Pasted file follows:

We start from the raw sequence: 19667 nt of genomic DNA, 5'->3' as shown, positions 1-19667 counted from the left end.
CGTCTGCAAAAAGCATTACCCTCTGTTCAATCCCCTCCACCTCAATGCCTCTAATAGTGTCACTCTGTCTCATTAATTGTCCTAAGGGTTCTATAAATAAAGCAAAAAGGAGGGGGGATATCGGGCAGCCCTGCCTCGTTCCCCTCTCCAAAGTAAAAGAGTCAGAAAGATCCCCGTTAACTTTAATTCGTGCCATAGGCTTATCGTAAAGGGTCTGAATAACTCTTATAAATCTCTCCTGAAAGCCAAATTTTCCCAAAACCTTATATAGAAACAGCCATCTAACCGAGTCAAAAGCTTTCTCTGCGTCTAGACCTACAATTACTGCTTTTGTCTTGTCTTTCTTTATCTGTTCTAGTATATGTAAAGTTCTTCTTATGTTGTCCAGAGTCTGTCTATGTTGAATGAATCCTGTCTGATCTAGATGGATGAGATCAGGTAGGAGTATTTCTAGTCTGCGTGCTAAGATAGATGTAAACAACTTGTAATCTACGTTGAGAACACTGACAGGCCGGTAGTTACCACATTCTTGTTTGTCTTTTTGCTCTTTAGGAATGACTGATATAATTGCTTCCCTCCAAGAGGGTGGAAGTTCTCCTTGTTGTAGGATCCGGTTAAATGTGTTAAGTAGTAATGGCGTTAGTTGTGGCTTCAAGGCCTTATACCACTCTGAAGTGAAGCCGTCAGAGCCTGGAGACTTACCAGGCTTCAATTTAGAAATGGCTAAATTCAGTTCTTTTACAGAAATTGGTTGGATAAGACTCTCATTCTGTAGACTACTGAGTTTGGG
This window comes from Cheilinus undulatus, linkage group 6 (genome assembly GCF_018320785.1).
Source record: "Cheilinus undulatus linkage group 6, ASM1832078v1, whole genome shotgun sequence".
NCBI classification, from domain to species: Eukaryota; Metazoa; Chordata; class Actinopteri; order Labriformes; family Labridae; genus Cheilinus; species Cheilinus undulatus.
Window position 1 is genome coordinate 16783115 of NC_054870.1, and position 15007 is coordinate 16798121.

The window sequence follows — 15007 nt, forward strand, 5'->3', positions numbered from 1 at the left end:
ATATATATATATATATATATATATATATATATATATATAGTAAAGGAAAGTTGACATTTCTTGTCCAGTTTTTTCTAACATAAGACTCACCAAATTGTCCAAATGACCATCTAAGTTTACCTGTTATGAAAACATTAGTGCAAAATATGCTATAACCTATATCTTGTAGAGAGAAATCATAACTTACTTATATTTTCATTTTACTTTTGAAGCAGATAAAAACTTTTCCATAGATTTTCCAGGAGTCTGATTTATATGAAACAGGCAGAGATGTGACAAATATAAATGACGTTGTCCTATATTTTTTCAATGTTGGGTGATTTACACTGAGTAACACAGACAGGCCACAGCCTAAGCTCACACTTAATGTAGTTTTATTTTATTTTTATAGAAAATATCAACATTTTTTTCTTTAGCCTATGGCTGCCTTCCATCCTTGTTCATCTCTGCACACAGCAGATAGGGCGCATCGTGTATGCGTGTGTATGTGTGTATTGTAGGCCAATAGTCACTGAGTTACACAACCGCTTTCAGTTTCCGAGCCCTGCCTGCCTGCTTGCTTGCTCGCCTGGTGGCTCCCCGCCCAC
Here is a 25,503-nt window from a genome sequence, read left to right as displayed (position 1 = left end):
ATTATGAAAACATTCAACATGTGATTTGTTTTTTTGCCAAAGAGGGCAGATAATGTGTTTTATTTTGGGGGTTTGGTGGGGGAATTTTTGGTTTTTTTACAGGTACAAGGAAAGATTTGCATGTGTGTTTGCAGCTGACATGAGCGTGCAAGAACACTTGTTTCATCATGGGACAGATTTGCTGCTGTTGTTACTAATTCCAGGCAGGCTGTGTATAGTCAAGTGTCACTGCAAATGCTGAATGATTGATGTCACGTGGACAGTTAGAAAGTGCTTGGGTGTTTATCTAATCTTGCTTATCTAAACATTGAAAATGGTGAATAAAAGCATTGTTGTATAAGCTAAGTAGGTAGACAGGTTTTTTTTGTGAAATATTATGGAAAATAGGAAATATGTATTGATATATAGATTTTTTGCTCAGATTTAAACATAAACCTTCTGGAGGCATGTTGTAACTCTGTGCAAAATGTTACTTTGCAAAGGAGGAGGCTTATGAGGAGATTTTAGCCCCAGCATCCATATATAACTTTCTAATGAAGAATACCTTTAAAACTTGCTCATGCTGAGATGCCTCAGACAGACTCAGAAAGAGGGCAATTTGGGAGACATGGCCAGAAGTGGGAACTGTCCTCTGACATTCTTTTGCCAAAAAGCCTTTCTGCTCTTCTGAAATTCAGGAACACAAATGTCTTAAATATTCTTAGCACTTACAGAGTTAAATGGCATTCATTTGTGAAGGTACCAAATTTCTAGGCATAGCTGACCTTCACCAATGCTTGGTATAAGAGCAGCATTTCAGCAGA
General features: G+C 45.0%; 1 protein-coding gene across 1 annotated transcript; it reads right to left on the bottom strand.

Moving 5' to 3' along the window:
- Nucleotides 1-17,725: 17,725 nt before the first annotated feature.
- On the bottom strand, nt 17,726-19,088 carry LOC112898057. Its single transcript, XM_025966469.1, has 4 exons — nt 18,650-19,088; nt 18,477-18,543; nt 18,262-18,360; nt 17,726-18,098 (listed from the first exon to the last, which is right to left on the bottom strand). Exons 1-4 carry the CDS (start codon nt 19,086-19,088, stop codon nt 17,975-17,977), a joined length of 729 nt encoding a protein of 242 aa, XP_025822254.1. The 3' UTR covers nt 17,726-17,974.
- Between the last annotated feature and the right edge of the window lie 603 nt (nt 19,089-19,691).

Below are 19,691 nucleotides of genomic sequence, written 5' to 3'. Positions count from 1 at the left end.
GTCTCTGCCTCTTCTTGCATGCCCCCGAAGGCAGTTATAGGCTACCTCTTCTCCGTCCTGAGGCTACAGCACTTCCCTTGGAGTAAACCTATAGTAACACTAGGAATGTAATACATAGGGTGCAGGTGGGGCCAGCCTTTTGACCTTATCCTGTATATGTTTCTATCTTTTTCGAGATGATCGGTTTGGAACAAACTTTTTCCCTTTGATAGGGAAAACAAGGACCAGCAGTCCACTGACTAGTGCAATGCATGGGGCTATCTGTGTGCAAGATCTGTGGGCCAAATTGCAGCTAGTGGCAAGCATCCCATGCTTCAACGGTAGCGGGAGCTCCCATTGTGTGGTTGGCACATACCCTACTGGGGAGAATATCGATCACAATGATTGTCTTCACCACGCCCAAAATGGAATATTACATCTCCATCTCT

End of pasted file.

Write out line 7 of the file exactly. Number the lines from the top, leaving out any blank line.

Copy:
The window sequence follows — 15007 nt, forward strand, 5'->3', positions numbered from 1 at the left end: